For those who aren’t happy on the water, the hop-on, hop-off tour buses that drop and pick up passengers at all the main attractions provide an ideal sightseeing alternative – it’s like having your own private driver on call.
The buses have to skirt the Red Light District, which is in De Wallen, the city’s oldest neighbourhood and mostly a maze of narrow streets and alleys.
Women have been selling sex here since the 14th century, but prostitution didn’t become legal until 2000. Today, prostitutes have the same employment rights and protections as any other worker in the Netherlands and since 2011 have paid tax on their income.
However, there’s incontrovertible evidence that many of the young foreign women engaged in the sex industry are the victims of trafficking and do it under threat of violence from the criminals who control them.
That’s a sobering thought for anyone tempted to avail of their services.
Eighty-one-year-old identical twins and former prostitutes Martine and Louise Fokkens, who are local celebrities, reckon they entertained around 355,000 men between them during the 50 years they worked in the Red Light District.
The sisters, known affectionately as De Ouwe Hoeren (The Old Whores), retired in 2013. In an interview, Louise said arthritis forced her to call it a day “because I couldn’t get one leg over the other”.
The delightful pair have seen it all and often appear on TV chat shows to share saucy and sometimes heartbreakingly sad stories of life on the game and all the dangers it involves.
While they will obligingly pose for pictures during their occasional strolls through De Wallen with their little dogs, taking photos of the scantily-clad women in the red-lit windows is strictly forbidden.
Anyone caught transgressing will be asked by burly security guards to delete the offending images from their phones or cameras. Protest too much and those devices might ‘accidentally’ end up in the canal.
The Red Light District’s days may be numbered because of increasing complaints from neighbours fed up with the late-night rowdy behaviour of tourists.
In response, the city council has proposed developing an out-of-town “Erotica Centre” with 100 hotel-type rooms, communal rest areas and clinical facilities for sex workers.
‘People come here to see the Red Light District – but you wouldn’t catch me there’
The plan has widespread support, but not everyone is convinced, as I learned when I watched the All-Ireland hurling final in The Blarney Stone (a sign outside reads “This pub may contain nuts”).
“It’s typical of the council, moving a problem from one place to another,” said a Dutch customer who was shouting for Kilkenny, simply because he likes the ale.
An Englishman who wanted to see the cricket but was soon won over by the action from Croke Park disagreed, saying: “Nah, mate, it’s a tourist attraction. People come here to see the Red Light District – but you wouldn’t catch me there.”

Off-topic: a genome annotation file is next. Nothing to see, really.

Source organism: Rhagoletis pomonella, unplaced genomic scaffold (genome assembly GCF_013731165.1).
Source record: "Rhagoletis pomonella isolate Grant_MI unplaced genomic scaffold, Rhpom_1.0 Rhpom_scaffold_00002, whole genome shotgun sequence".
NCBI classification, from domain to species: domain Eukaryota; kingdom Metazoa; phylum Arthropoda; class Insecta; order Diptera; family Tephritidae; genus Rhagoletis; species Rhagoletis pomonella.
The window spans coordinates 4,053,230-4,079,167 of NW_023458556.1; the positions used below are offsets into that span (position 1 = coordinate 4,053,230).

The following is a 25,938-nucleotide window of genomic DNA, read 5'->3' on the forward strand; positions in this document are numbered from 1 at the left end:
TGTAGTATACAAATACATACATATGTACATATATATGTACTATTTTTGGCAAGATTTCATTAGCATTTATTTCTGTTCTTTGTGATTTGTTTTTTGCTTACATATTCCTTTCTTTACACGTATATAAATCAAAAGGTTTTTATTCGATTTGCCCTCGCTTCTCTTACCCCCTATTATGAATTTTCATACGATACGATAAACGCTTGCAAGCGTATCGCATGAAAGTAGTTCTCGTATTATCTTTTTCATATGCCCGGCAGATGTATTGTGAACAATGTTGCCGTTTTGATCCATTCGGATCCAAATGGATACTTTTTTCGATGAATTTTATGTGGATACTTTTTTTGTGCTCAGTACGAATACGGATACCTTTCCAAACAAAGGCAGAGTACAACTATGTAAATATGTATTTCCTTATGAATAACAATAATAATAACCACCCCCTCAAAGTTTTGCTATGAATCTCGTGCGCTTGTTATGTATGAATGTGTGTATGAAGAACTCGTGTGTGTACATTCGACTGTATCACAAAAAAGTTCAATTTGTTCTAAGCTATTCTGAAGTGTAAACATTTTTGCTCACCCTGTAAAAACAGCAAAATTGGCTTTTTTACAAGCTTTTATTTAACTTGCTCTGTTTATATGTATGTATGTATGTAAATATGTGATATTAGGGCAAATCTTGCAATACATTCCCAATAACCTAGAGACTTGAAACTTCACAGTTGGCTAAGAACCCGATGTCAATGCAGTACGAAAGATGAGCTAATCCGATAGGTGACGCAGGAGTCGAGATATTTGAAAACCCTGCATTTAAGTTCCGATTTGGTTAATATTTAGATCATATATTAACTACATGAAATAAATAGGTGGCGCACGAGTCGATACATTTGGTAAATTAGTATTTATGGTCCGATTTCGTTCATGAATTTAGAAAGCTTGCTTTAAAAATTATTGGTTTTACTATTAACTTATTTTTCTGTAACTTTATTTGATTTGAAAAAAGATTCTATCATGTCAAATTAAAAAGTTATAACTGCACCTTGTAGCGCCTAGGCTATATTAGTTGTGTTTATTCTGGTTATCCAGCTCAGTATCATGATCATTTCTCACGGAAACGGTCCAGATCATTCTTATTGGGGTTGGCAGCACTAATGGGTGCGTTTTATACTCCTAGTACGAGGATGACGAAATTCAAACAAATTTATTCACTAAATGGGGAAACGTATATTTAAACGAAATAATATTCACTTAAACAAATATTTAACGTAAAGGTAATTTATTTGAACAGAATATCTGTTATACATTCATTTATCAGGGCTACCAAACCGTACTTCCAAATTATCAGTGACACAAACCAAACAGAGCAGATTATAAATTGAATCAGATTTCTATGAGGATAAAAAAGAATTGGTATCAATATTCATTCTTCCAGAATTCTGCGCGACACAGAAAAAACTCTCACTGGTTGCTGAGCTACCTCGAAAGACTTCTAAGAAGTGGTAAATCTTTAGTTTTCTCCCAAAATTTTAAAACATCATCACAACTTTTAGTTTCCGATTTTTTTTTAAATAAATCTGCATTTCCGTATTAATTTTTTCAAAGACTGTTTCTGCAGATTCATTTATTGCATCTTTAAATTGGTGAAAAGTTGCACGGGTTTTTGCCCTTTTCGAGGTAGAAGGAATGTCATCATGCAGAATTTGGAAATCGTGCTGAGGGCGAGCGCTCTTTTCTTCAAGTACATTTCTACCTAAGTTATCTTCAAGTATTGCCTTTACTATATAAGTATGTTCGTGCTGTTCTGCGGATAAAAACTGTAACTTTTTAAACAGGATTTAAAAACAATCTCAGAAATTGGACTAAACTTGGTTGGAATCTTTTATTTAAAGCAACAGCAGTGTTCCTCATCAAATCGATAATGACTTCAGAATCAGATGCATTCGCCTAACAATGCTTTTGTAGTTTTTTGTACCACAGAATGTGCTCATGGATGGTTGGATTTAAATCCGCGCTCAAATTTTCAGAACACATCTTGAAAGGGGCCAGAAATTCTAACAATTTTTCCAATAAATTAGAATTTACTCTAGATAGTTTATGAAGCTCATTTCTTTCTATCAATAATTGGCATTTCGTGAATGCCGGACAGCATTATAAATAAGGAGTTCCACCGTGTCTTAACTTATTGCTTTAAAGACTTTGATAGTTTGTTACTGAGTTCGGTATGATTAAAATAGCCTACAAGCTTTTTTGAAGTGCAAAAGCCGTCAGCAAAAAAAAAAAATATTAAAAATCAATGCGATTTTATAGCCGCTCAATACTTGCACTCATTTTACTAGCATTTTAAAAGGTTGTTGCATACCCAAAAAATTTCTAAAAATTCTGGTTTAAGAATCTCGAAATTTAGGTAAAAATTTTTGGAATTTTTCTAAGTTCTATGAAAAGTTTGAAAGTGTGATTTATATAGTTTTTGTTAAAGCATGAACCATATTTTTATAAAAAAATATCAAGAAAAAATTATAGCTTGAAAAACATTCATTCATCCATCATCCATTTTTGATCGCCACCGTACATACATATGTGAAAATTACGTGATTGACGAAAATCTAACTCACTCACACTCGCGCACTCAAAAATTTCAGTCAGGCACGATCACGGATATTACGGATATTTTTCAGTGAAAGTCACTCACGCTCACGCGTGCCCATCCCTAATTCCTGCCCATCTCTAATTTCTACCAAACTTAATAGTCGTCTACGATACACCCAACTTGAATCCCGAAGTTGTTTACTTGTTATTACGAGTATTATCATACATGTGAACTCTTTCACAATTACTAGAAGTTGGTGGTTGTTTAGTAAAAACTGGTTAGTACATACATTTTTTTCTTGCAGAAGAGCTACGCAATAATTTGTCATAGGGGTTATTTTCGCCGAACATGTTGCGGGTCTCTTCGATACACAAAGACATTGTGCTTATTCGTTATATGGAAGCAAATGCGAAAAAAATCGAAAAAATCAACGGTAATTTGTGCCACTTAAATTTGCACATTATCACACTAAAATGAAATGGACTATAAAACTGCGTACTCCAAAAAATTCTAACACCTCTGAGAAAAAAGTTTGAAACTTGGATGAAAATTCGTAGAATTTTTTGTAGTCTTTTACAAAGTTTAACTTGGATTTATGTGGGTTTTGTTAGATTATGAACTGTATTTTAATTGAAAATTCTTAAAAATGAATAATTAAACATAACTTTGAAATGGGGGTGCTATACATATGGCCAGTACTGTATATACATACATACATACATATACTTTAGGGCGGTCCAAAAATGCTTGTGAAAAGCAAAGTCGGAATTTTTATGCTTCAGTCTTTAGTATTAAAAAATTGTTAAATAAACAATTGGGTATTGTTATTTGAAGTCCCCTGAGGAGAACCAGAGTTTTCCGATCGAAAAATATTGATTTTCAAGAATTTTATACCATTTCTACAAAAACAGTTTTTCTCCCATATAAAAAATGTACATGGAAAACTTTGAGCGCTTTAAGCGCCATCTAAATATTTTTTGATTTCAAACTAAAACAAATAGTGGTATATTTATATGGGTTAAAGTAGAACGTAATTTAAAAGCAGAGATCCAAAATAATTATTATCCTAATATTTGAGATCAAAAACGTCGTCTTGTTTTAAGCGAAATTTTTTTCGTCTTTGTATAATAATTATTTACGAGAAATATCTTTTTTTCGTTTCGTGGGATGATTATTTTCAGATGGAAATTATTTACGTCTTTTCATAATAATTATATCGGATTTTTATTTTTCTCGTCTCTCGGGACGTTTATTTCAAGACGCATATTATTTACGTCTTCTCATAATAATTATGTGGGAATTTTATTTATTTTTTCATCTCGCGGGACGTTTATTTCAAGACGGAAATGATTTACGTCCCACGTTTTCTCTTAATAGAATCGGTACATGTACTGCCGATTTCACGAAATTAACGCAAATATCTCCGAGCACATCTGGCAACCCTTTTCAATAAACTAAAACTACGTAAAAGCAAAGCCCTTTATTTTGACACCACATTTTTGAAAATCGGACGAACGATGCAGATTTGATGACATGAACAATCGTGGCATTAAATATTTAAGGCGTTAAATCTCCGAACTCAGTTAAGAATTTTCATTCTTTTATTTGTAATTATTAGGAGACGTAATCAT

The pub quickly filled up with Irish visitors and expats and I quickly filled up with Dutch courage, so much so that near the end of the game when one big guy stood up and blocked my view of the telly, I nearly shouted: “Ga uit de weg, idioot!”
That’s when I remembered my bike was chained up outside and decided it would be wise to leave it there until the morning – I didn’t want it to be one of the 13,000 that are fished out of the canals every year.
Five fab attractions
Over The Edge Swing: On the roof of the A’Dam Lookout tower, 100 metres up, is a seat that swings out over the edge. It’s scary, but great fun. For €24.50 you can visit the 360-degree observation deck, have a go on the swing (if you dare) and enjoy a virtual rollercoaster adventure on the Amsterdam VR Ride. See adamlookout.com
Heineken Experience: Various tours of Heineken’s old HQ are available, but go for the interactive Heineken Tour + Rooftop option (€27.50). See heinekenexperience.com
Anne Frank House: A visit to the canalside house where Jewish teenager Anne and her family hid for two years before being betrayed to the Nazis is a sobering experience, but one of those things you feel you have to do. Online tickets only, which are sold by specific time slots. See annefrank.org
Van Gogh Museum: See many of the artist’s best-known masterpieces and learn about the life of this troubled genius. A fascinating attraction. Entry €20. See vangoghmuseum.nl
Rijksmuseum: There are thousands of wonderful works of art in the Rijksmuseum, but the one visitors flock to see is Rembrandt’s The Night Watch, and it alone is worth the €22.50 entrance fee. See rijksmuseum.nl
Plan your trip
Aer Lingus and Ryanair fly several times a day from Dublin to Amsterdam Schipol, from where trains depart every 15 minutes for Central Station. The journey takes around 17 minutes and a one-way adult ticket costs €5.90.
Yotel Amsterdam offers considerable savings when you make your reservation directly with yotel.com
Buy a city card for free public transport and free admission to many attractions – it will quickly pay for itself.
For further information on visiting Amsterdam and buying a city card, see iamsterdam.com